A medication that can protect people exposed
to normally lethal doses of radiation from a nuclear or a
"dirty" bomb has been developed, reports say.
In tests involving 650 monkeys exposed to radiation equivalent
to that recorded during the Chernobyl nuclear reactor disaster
in 1986, 70 per cent died while the rest suffered serious
maladies, the newspaper Yediot
Achronot said yesterday.
Of the group given anti-radiation shots, almost all survived
and had no side effects. A test on humans not exposed to
radiation showed none suffered side effects from the
The medication was developed by Andrei Gudkov, chief
scientific officer at Cleveland BioLabs in the US. Also
involved was Israel's Elena Feinstein.
"We made a breakthrough that may save the lives of millions,"
Dr Gudkov was quoted as saying.
The medication has important implications in the treatment of
cancer, the report said, since it permits use of more powerful
If the medication is given final approval by the Food and Drug
Administration, which Dr Gudkov said would happen within two
years, it could have a strategic impact, particularly for
nations threatened with nuclear attack. Among the major fears
in the West is not nuclear attack but "dirty bombs", which
kill mostly by radiation.
Dr Gudkov conceived the idea in 2003 of using protein produced
in bacteria found in the intestine to protect cells from
radiation. "The medication works by suppressing the 'suicide
mechanism' of cells hit by radiation," the newspaper said,
"while enabling them to recover from the radiation-induced
damages that prompted them to activate the suicide mechanism
in the first place."
The medication is a preventative drug administered by one or
Flagellin is a protein that arranges itself in a hollow
cylinder to form the filament in bacterial flagellum. It has a
mass of about 30,000 to 60,000 daltons. Flagellin is the
principal substituent of bacterial flagellum, and is present
in large amounts on nearly all flagellated bacteria.
The structure of flagellin is responsible for the helical
shape of the flagellar filament, which is important for its
The N- and C-termini of flagellin form the inner core of the
flagellin protein, and is responsible for flagellin's ability
to polymerize into a filament. The central portion of the
protein makes up the outer surface of the flagellar filament.
While the termini of the protein is quite similar between all
bacterial flagellins, the central portion is wildly variable.
Mammals often have acquired immune responses (T-cell and
antibody responses) to flagellated bacterium occurs frequently
to flagellar antigens. Some bacteria are able to switch
between multiple flagellin genes in order to evade this
The propensity of the immune response to flagellin may be
explained by two facts:
First, flagellin is an extremely abundant protein in
Secondly, there exists a specific innate immune receptor that
recognizes flagellin, Toll-like receptor 5 (TLR5).
In addition a 22 amino acid sequence (flg22) of the conserved
N-terminal part of flagellin is known to activate plant
defence mechanisms. Flagellin perception in Arabidopsis
thaliana functions via the receptor-like-kinase, FLS2
(MAPK) acts as signalling compounds and more than 900 genes
are affected upon flg22 treatment.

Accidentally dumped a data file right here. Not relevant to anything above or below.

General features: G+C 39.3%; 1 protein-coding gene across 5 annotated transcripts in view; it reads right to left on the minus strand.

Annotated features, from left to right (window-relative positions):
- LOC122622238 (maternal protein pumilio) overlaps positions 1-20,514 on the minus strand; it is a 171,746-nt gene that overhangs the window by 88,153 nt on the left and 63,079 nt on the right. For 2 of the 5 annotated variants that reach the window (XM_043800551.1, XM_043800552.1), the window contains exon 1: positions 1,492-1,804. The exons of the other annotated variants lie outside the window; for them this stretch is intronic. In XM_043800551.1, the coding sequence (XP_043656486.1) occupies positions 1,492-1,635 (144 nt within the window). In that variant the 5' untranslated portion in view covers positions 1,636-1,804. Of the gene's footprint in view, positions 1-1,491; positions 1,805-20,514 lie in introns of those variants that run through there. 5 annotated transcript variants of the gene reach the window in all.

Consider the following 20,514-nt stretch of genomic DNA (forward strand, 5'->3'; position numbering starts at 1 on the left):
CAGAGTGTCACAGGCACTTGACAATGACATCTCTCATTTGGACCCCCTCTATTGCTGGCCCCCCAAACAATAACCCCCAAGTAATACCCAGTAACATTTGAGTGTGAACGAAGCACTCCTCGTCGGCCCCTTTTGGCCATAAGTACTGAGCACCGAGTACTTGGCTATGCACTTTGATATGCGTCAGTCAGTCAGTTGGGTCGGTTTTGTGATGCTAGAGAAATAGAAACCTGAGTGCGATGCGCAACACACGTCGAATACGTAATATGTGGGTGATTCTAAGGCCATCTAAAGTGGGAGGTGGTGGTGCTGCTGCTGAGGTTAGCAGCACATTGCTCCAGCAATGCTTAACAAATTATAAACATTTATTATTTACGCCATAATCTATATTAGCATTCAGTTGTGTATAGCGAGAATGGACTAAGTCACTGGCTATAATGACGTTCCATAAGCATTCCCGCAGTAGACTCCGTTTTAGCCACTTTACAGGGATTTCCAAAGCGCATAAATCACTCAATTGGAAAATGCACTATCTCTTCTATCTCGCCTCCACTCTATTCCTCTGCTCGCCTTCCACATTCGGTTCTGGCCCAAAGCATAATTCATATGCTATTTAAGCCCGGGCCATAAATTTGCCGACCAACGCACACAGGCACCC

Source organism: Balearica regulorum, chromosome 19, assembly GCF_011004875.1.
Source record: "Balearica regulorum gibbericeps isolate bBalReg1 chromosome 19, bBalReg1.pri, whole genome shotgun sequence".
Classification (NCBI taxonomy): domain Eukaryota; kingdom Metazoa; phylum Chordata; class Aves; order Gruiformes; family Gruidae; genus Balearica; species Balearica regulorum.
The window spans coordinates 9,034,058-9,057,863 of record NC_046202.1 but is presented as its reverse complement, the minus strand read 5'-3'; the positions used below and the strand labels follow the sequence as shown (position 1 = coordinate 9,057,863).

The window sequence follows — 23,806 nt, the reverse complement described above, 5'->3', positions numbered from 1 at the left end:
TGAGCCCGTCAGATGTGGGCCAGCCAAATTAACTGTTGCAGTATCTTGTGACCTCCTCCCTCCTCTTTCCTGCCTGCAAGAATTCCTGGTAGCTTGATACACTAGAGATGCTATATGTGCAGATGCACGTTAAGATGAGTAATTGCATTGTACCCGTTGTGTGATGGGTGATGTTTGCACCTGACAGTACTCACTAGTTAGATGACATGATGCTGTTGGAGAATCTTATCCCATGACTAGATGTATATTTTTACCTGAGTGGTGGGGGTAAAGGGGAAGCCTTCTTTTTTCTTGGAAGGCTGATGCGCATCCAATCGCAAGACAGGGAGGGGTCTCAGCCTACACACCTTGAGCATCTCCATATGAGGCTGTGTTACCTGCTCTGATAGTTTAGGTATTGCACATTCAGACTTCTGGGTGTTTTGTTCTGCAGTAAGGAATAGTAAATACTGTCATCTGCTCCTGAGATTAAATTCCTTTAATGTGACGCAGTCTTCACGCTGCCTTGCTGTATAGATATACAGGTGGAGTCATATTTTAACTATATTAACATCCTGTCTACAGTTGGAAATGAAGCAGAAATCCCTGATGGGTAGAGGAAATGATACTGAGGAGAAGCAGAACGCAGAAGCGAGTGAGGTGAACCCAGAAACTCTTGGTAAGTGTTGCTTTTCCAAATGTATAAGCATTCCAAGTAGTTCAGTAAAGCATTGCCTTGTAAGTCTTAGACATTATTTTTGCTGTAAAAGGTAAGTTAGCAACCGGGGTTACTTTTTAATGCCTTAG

Pre-stimulation with a synthetic flg22-peptide led to enhanced
resistance against bacterial invaders.
MeSH Heading -- Flagellin
Tree Number -- D12.776.097.380
Annotation - a bact protein
Scope Note -- A protein with a molecular weight of
40,000 isolated from bacterial flagella. At appropriate pH and
salt concentration, three flagellin monomers can spontaneously
reaggregate to form structures which appear identical to
Bacterial flagellin activates
basolaterally expressed TLR5 to induce epithelial
proinflammatory gene expression.
Gewirtz AT, Navas TA, Lyons
S, Godowski PJ, Madara JL.
Epithelial Pathobiology Division, Department of Pathology and
Laboratory Medicine, Emory University, Atlanta, GA 30322, USA
Flagellin, the structural component of bacterial flagella, is
secreted by pathogenic and commensal bacteria. Flagellin
activates proinflammatory gene expression in intestinal
epithelia. However, only flagellin that contacts basolateral
epithelial surfaces is proinflammatory; apical flagellin has
no effect. Pathogenic Salmonella, but not commensal
Escherichia coli, translocate flagellin across epithelia, thus
activating epithelial proinflammatory gene expression.
Investigating how epithelia detect flagellin revealed that
cell surface expression of Toll-like receptor 5 (TLR5)
conferred NF-kappaB gene expression in response to flagellin.
The response depended on both extracellular leucine-rich
repeats and intracellular Toll/IL-1R homology region of TLR5
as well as the adaptor protein MyD88. Furthermore,
immunolocalization and cell surface-selective biotinylation
revealed that TLR5 is expressed exclusively on the basolateral
surface of intestinal epithelia, thus providing a molecular
basis for the polarity of this innate immune response. Thus,
detection of flagellin by basolateral TLR5 mediates
epithelial-driven inflammatory responses to Salmonella.
METHODS OF PROTECTING AGAINST
RADIATION USING FLAGELLIN
invention relates to a method of protecting a mammal against
radiation comprising administering said mammal a composition
Also published as: WO2005056042 // WO2005056055
// WO2005056055 // WO2005057218